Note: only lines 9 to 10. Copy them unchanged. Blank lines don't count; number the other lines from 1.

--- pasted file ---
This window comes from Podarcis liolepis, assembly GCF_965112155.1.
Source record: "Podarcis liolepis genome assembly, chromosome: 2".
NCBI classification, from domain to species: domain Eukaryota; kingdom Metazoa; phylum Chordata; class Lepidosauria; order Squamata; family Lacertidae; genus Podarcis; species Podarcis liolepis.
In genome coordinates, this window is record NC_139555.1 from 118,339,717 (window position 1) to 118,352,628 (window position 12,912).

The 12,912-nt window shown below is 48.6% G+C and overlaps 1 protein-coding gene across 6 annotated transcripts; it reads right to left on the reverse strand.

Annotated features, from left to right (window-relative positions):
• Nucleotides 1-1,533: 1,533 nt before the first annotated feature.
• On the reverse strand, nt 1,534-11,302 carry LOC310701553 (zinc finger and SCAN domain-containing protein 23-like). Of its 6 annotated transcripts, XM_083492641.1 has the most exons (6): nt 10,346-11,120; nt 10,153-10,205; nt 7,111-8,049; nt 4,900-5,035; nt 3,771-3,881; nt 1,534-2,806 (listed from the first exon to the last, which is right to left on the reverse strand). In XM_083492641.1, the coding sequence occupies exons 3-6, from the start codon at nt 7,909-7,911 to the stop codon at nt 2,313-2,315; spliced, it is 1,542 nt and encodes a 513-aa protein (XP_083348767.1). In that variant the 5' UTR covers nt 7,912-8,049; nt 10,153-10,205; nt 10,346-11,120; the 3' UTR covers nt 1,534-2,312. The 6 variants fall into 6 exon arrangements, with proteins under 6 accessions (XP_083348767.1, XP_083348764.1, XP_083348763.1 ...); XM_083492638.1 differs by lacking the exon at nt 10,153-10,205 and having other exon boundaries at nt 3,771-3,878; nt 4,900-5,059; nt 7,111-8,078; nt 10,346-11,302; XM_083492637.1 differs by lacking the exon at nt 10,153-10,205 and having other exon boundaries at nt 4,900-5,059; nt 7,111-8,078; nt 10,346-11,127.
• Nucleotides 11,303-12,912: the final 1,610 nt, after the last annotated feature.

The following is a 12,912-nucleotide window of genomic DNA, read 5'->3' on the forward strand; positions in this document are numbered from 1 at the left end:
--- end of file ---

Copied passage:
• Nucleotides 11,303-12,912: the final 1,610 nt, after the last annotated feature.

The following is a 12,912-nucleotide window of genomic DNA, read 5'->3' on the forward strand; positions in this document are numbered from 1 at the left end: